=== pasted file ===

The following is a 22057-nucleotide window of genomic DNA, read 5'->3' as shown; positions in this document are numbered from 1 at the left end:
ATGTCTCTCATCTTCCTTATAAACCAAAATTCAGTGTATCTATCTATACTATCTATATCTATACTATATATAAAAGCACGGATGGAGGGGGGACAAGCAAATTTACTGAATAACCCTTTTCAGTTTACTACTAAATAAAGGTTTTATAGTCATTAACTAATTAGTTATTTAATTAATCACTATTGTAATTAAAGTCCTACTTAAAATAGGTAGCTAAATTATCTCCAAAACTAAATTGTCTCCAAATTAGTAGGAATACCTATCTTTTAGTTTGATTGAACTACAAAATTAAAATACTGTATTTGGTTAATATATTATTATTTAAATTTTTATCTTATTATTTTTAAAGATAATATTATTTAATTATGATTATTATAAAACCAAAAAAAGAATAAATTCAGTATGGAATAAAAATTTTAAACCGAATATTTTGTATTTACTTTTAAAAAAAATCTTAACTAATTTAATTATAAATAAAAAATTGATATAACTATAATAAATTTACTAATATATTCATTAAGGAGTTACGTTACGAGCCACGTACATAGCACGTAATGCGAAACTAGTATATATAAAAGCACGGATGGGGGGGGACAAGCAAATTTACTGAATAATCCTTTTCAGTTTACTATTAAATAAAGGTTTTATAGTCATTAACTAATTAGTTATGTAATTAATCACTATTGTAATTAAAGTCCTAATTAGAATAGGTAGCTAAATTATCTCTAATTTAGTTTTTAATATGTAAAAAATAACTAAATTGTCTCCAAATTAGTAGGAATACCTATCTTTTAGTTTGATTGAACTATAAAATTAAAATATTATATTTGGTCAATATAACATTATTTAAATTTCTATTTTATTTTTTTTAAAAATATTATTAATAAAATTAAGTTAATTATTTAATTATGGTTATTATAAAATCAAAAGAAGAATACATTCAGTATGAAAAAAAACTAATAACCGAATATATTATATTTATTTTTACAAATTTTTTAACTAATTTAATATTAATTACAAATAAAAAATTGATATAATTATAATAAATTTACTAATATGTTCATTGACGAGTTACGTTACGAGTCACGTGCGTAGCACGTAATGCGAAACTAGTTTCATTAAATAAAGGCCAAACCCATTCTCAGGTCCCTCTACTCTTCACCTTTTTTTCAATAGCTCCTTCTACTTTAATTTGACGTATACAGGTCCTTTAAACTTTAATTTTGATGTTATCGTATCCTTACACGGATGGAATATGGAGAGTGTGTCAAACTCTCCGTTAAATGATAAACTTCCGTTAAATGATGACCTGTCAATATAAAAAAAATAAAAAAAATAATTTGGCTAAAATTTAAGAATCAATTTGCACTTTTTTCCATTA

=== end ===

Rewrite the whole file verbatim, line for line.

The following is a 22057-nucleotide window of genomic DNA, read 5'->3' as shown; positions in this document are numbered from 1 at the left end:
ATGTCTCTCATCTTCCTTATAAACCAAAATTCAGTGTATCTATCTATACTATCTATATCTATACTATATATAAAAGCACGGATGGAGGGGGGACAAGCAAATTTACTGAATAACCCTTTTCAGTTTACTACTAAATAAAGGTTTTATAGTCATTAACTAATTAGTTATTTAATTAATCACTATTGTAATTAAAGTCCTACTTAAAATAGGTAGCTAAATTATCTCCAAAACTAAATTGTCTCCAAATTAGTAGGAATACCTATCTTTTAGTTTGATTGAACTACAAAATTAAAATACTGTATTTGGTTAATATATTATTATTTAAATTTTTATCTTATTATTTTTAAAGATAATATTATTTAATTATGATTATTATAAAACCAAAAAAAGAATAAATTCAGTATGGAATAAAAATTTTAAACCGAATATTTTGTATTTACTTTTAAAAAAAATCTTAACTAATTTAATTATAAATAAAAAATTGATATAACTATAATAAATTTACTAATATATTCATTAAGGAGTTACGTTACGAGCCACGTACATAGCACGTAATGCGAAACTAGTATATATAAAAGCACGGATGGGGGGGGACAAGCAAATTTACTGAATAATCCTTTTCAGTTTACTATTAAATAAAGGTTTTATAGTCATTAACTAATTAGTTATGTAATTAATCACTATTGTAATTAAAGTCCTAATTAGAATAGGTAGCTAAATTATCTCTAATTTAGTTTTTAATATGTAAAAAATAACTAAATTGTCTCCAAATTAGTAGGAATACCTATCTTTTAGTTTGATTGAACTATAAAATTAAAATATTATATTTGGTCAATATAACATTATTTAAATTTCTATTTTATTTTTTTTAAAAATATTATTAATAAAATTAAGTTAATTATTTAATTATGGTTATTATAAAATCAAAAGAAGAATACATTCAGTATGAAAAAAAACTAATAACCGAATATATTATATTTATTTTTACAAATTTTTTAACTAATTTAATATTAATTACAAATAAAAAATTGATATAATTATAATAAATTTACTAATATGTTCATTGACGAGTTACGTTACGAGTCACGTGCGTAGCACGTAATGCGAAACTAGTTTCATTAAATAAAGGCCAAACCCATTCTCAGGTCCCTCTACTCTTCACCTTTTTTTCAATAGCTCCTTCTACTTTAATTTGACGTATACAGGTCCTTTAAACTTTAATTTTGATGTTATCGTATCCTTACACGGATGGAATATGGAGAGTGTGTCAAACTCTCCGTTAAATGATAAACTTCCGTTAAATGATGACCTGTCAATATAAAAAAAATAAAAAAAATAATTTGGCTAAAATTTAAGAATCAATTTGCACTTTTTTCCATTA